IIn the week before Mendocino County reggae musician Jamal Andrews was gunned down in front of his Redwood Valley home, the man suspected of killing him went on paranoid, profanity-laced verbal tirades in which he accused the victim of having an affair with his estranged wife, according to court evidence and testimony.
The suspect, Billy Norbury, directly threatened to harm Andrews in a Jan. 17 phone conversation, his wife, Brittany Norbury, testified.
Two phone messages Billy Norbury left on his wife's voicemail also were played in court Thursday. One was heavy with profanity, racial and sexual slurs and accusations. The other also included profanity but was apologetic for accusations made in the first. The calls were made a few days before the shooting.
They contradict Billy Norbury's claim that he did not know who Andrews was and provide a motive for the Jan. 24 killing.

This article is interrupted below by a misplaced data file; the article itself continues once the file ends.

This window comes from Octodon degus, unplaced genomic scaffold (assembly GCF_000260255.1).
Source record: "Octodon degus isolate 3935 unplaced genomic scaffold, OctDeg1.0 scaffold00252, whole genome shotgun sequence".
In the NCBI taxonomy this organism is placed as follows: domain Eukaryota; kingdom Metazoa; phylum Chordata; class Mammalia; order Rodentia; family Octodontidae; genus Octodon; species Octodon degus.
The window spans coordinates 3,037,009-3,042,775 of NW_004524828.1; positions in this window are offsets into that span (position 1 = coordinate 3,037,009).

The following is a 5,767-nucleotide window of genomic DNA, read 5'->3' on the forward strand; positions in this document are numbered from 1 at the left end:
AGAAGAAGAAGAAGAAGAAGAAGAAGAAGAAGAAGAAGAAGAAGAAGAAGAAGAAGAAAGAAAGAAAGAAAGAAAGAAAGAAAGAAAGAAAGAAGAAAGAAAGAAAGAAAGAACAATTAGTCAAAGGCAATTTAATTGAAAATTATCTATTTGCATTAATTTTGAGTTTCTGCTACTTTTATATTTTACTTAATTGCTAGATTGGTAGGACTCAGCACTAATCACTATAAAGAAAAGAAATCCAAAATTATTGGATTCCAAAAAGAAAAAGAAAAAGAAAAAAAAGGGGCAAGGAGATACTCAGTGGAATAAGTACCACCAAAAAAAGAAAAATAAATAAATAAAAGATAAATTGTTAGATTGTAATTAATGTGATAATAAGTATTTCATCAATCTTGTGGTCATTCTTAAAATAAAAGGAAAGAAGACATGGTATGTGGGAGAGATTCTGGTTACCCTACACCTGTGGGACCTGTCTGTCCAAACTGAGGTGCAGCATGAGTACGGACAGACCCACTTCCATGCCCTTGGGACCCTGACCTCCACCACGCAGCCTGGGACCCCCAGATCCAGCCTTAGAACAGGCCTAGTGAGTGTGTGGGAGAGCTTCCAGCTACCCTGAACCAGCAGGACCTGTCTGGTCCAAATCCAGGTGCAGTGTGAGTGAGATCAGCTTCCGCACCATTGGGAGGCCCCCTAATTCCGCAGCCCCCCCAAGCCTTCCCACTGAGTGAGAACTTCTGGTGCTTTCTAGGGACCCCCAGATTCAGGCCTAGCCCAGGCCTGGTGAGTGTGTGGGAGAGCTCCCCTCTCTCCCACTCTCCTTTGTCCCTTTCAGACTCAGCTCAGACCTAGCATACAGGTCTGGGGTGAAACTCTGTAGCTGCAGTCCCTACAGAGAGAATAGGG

Norbury, 34, is accused of driving to Andrews' home and shooting him twice with a high-powered hunting rifle.
In addition to his jealousy, Norbury also falsely believed Andrews, whom he called "Jamar," had turned him in to police for growing marijuana, Brittany Norbury testified. Both men grew pot, according to testimony at trial. Brittany Norbury said her husband often worried that neighboring pot growers would turn on him if they were confronted by police.
Billy Norbury had become increasingly paranoid in 2011, his wife said. He believed he was being watched and monitored -- primarily by police -- through the TV, radio, cellphone and listening devices planted under the house, as well as by helicopters and airplanes, Brittany Norbury said. He periodically suspected family members were colluding with the phantom observers. She cited a number of examples, including asking his brother to cover his mouth while talking so people in helicopters could not read his lips.
If Norbury is convicted, a second trial will be held to determine whether he was insane at the time of the killing.
Brittany Norbury was often emotional during her testimony. She fainted during a hearing while the jury was absent. While on the courtroom floor, she was tended to by Andrews' brother, a paramedic, who was in the audience. She mumbled something that indicated she felt she was somehow to blame.
During her testimony, she explained her distress, saying she's a mother of three and it is painful to think of Andrews' child, who is now fatherless.